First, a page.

I have worked in the industry for six years, first at a boutique incall escort agency (a bawdy house) and then with an outcall escort agency through which I arranged to meet clientele outside of the agency. As I saved money and gained more control over my life, I started taking training in therapeutic massage and Tibetan tantra. Two years ago, I struck out as an entrepreneur, doing a mixture of escort work, tantric sexual instruction, and sexual bodywork for the purpose of healing and exploration on the part of my clients.
The new restrictions on advertising that came into force in 2014 have prompted a lot of the places where I advertise to ban certain words and phrases in my ads. Now, I advertise using the vaguest and coded terminology possible. I am not able to communicate effectively in my advertising, which is the first point of contact with a potential client. That not only increases my workload when handling bookings by phone and email due to people calling me to ask for services I do not provide, but also prevents me from establishing my boundaries with clients.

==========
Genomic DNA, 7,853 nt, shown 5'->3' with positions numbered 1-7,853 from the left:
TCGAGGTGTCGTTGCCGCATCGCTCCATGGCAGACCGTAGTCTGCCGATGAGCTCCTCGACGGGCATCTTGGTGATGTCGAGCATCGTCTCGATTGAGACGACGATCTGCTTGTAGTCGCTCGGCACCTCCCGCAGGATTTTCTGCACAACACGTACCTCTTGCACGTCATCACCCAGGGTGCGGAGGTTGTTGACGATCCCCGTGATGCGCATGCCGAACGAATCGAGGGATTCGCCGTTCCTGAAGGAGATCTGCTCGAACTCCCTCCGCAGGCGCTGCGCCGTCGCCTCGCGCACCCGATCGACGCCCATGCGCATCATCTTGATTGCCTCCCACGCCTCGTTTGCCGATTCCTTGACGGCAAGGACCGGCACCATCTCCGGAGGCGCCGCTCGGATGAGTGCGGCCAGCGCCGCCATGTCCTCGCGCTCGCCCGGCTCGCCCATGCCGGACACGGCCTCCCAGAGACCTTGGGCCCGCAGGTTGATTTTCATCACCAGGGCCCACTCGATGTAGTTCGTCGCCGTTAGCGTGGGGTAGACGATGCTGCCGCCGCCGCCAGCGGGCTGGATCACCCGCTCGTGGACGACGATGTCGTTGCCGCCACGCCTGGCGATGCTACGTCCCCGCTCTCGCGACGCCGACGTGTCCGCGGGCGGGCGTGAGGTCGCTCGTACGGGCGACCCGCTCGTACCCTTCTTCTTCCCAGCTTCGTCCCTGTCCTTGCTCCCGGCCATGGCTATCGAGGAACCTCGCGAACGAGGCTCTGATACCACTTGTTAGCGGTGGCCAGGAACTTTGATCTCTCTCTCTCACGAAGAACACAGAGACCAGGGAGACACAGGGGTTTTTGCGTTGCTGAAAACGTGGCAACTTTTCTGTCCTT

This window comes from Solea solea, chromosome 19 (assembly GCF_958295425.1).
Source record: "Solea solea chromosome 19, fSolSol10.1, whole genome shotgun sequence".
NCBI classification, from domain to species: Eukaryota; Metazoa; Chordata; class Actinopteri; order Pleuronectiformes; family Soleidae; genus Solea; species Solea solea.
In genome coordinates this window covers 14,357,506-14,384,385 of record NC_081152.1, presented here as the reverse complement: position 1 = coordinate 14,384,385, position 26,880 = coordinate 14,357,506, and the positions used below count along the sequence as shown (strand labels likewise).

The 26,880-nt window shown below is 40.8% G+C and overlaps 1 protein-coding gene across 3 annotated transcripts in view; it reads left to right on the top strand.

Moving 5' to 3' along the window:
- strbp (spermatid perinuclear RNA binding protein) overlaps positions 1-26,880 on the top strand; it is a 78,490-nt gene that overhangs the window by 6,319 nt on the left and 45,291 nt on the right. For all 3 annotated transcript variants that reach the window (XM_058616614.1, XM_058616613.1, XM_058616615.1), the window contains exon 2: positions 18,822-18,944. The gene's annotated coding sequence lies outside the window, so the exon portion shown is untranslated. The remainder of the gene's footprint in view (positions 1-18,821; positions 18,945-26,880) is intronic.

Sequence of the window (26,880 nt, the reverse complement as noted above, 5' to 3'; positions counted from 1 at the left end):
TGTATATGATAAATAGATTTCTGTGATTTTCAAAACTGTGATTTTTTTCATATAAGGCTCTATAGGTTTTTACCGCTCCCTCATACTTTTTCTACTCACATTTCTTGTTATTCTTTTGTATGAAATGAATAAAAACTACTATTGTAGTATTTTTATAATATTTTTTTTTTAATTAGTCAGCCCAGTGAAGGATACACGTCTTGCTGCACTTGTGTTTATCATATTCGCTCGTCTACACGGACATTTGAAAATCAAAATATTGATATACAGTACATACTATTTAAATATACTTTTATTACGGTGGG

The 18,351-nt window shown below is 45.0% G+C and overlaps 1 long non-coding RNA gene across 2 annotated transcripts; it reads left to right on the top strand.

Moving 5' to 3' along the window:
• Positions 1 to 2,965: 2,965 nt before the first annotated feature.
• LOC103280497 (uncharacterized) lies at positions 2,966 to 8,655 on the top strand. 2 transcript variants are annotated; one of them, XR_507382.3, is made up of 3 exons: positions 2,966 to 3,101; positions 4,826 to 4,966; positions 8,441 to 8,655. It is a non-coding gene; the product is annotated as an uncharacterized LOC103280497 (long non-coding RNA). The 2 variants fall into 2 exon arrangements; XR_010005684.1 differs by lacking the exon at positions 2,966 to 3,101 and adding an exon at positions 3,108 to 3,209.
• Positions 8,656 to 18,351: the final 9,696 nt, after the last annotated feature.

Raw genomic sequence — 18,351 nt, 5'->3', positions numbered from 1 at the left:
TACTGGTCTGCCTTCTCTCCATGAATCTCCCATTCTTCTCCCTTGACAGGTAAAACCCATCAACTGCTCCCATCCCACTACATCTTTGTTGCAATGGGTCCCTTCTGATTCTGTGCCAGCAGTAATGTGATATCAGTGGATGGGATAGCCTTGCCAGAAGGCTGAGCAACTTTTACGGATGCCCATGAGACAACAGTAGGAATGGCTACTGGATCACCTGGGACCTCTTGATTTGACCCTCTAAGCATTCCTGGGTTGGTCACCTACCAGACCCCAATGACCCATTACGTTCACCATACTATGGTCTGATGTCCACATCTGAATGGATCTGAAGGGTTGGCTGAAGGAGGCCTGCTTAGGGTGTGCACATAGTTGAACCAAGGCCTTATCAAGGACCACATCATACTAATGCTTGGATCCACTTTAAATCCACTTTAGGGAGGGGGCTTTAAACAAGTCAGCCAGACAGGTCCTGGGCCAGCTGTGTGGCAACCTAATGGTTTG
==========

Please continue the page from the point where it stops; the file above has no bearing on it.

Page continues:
Now that purchasing sexual services is a crime in Canada, screening is more difficult than ever. I used to be able to get a new client’s name and references easily. The new laws have created a climate of fear and clients are afraid of providing personal information.
My new screening process includes interpreting the tone of any and all correspondence with a potential client and paying attention to my intuition. I am fortunate enough to have a partner who checks in with me when he knows I am with a client, but I wish I had more tools to keep myself safe.